I know that we have some related discussion about retracting and re-close-voting in:
- Why can't we change our close-vote reason?
- Should we allow voting to change the close vote reason of a question?
In those, the biggest reasons for not allowing changing the reason for close votes are:
- once a close-vote has been cast, the particular reason doesn't really matter that much, so changing the reason doesn't really matter all that much, since a close vote is a close vote; and
- allowing the ability to retract a close vote and subsequently cast another close vote would provide a mechanism to circumvent close vote expiration.
There's one case that isn't covered all that well by these, however, and it's bitten me a few times. Sometimes, a question isn't specific enough (too broad) or doesn't provide enough information about the problem (not an MVCE, doesn't provide runnable code, etc.). It's really easy to vote to close these for those corresponding reasons, and then realize a few minutes later, "wait a minute, I think I remember a very similar question…" In some cases, it's possible to find a duplicate that would solve the asker's question, and would help other users who find this question to find the other question. But if we've already voted to close for other reasons, it's now impossible to change the close vote to a close-as-duplicate vote.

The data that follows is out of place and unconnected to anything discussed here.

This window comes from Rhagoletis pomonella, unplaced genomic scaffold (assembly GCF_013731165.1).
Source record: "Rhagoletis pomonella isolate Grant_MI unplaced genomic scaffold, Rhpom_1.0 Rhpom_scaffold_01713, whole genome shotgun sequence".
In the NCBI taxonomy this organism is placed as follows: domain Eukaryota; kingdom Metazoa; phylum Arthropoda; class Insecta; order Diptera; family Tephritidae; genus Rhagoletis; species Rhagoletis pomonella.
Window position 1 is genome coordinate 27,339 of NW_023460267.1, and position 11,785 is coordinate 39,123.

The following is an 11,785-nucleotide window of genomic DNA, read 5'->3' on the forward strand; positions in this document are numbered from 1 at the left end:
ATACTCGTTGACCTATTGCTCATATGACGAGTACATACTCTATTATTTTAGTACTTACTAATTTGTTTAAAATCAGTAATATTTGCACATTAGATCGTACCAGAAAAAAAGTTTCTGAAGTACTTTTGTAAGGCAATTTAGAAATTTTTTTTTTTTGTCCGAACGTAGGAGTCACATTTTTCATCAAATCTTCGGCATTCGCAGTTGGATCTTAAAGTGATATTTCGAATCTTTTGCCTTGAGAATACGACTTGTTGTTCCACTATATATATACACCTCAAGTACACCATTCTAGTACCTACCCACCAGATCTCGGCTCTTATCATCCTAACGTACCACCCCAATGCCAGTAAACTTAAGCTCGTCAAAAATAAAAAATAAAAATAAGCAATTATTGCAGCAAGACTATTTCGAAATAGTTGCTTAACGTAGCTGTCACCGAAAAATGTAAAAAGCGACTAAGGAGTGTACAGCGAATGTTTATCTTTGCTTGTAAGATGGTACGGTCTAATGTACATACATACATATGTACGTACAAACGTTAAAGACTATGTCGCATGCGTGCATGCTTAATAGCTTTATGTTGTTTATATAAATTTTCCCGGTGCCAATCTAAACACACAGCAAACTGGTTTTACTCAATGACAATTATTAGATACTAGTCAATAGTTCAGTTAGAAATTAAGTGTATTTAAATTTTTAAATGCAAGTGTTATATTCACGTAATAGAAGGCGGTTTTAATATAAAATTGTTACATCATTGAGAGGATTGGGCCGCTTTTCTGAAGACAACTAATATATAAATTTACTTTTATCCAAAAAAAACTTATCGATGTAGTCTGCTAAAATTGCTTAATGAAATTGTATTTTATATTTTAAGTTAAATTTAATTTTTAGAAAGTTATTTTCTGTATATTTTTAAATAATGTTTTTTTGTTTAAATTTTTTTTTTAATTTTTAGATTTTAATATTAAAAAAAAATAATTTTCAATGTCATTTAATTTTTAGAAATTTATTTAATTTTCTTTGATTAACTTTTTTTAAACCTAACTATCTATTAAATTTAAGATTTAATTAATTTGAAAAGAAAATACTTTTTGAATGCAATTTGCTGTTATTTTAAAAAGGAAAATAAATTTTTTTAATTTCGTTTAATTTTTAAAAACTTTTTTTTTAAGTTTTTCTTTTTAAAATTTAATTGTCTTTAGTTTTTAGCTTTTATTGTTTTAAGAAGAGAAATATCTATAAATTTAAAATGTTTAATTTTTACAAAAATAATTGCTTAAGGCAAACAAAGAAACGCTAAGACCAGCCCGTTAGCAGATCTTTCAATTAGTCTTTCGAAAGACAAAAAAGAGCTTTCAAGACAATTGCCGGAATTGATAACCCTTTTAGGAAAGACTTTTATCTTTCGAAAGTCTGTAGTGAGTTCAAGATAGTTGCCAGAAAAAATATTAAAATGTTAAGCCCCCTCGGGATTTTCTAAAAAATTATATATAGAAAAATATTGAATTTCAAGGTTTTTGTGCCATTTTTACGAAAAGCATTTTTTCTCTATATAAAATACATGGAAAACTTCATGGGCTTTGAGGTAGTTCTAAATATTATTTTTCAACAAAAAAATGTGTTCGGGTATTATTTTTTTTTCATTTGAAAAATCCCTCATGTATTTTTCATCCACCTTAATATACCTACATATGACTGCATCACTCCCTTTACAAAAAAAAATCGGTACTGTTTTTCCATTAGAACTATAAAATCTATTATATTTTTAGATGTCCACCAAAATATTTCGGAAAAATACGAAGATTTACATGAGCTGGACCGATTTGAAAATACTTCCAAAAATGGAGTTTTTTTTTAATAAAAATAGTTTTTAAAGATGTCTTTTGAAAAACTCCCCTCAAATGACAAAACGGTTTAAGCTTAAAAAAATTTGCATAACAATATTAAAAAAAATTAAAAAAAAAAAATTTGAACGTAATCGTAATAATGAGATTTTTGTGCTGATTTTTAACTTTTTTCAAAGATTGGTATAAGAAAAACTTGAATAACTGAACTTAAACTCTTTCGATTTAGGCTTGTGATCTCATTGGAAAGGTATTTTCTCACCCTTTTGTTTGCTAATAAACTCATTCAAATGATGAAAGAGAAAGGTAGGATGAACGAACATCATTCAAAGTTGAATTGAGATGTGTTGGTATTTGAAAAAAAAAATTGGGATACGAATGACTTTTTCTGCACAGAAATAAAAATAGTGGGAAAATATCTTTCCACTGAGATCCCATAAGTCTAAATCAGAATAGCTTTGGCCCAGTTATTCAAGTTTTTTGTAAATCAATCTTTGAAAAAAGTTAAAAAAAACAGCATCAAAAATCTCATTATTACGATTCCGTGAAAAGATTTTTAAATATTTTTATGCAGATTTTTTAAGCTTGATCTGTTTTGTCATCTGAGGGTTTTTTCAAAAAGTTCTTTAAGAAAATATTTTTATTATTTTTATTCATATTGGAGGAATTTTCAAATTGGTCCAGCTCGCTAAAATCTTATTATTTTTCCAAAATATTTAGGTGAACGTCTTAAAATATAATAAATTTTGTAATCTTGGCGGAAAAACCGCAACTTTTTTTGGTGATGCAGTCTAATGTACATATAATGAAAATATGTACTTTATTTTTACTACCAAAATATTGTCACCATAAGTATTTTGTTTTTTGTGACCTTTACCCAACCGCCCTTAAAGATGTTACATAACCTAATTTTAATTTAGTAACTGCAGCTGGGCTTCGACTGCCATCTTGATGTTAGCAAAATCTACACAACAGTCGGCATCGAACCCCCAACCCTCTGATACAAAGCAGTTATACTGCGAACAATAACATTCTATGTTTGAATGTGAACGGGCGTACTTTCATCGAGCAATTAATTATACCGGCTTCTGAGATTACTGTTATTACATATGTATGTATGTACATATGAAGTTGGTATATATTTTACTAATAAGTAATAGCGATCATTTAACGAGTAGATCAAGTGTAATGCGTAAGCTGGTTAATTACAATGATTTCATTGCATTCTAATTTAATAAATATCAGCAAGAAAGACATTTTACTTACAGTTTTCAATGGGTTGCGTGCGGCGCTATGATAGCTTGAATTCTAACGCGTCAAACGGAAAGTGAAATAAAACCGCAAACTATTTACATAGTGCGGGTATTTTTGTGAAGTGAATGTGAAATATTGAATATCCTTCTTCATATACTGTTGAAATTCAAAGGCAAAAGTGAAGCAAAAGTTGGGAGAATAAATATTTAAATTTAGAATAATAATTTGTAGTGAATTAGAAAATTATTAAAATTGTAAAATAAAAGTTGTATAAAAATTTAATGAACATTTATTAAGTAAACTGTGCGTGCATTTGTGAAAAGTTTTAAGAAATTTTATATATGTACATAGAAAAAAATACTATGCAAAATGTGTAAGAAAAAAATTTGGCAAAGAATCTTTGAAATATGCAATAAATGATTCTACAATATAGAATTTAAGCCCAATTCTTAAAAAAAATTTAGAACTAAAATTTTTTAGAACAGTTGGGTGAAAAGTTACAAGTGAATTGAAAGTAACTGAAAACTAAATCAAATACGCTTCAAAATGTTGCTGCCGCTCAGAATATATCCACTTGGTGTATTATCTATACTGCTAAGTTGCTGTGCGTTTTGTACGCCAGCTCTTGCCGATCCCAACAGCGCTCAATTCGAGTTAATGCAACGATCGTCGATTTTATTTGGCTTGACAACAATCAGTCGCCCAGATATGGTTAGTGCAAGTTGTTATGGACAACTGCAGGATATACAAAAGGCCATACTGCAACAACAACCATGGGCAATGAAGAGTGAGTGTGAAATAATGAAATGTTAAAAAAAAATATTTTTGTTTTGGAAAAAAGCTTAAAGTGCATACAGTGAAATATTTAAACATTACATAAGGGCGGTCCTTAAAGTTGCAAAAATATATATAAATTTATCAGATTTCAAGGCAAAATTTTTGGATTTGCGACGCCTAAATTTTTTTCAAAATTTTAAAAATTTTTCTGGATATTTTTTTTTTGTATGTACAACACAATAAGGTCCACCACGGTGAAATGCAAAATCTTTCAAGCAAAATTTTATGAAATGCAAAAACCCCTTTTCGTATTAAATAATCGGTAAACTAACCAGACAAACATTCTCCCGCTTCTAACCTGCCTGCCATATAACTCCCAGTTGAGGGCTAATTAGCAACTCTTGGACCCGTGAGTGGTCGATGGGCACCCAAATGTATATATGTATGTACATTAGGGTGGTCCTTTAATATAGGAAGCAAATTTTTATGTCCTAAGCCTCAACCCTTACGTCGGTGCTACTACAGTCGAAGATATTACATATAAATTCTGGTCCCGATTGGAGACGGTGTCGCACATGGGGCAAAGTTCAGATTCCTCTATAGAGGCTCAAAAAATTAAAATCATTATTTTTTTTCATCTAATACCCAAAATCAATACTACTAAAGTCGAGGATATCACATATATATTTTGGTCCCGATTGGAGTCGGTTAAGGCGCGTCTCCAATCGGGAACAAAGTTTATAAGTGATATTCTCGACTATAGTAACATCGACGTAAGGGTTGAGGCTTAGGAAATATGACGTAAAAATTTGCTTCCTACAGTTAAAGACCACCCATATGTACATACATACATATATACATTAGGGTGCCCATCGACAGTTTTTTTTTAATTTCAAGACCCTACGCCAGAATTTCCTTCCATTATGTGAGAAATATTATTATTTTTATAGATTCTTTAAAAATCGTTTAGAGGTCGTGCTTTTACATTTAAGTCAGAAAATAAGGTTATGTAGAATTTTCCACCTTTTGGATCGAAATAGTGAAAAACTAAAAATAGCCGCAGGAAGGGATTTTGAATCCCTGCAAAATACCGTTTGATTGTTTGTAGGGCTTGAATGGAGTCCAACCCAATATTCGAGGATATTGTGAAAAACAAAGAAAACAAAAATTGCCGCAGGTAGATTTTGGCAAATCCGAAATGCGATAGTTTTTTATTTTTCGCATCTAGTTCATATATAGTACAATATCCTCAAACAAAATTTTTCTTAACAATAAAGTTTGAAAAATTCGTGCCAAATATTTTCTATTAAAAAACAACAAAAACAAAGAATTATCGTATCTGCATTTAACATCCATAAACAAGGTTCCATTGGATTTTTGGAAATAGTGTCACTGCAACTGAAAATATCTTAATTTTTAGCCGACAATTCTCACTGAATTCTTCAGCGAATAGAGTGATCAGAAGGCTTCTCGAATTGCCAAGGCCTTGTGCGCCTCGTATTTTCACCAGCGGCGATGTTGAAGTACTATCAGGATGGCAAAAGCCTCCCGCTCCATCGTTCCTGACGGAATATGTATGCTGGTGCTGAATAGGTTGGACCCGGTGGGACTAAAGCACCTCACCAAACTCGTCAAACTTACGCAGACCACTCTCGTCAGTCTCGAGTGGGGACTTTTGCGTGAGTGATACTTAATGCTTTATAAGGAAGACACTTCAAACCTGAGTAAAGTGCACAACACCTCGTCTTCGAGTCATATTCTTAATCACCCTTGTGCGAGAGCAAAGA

I ran into this recently in SPARQL query to find only one value using the attribute where I initially voted to close as off-topic (probably for "code seeking debugging help…", but I can't actually get into the sub-dialog to see what the specific vote was, which is another issue), but then subsequently realized that it's answered by Extract all types and their labels in English from DBPedia. I even have a gold badge in that tag, and could have closed as a duplicate immediately if I had only close voted as a duplicate first.
So, I'd propose either:
- allow all users to change their close votes to a close-as-duplicate vote; or
- allow gold badge users within a tag to change the their close vote into a close-as-duplicate vote.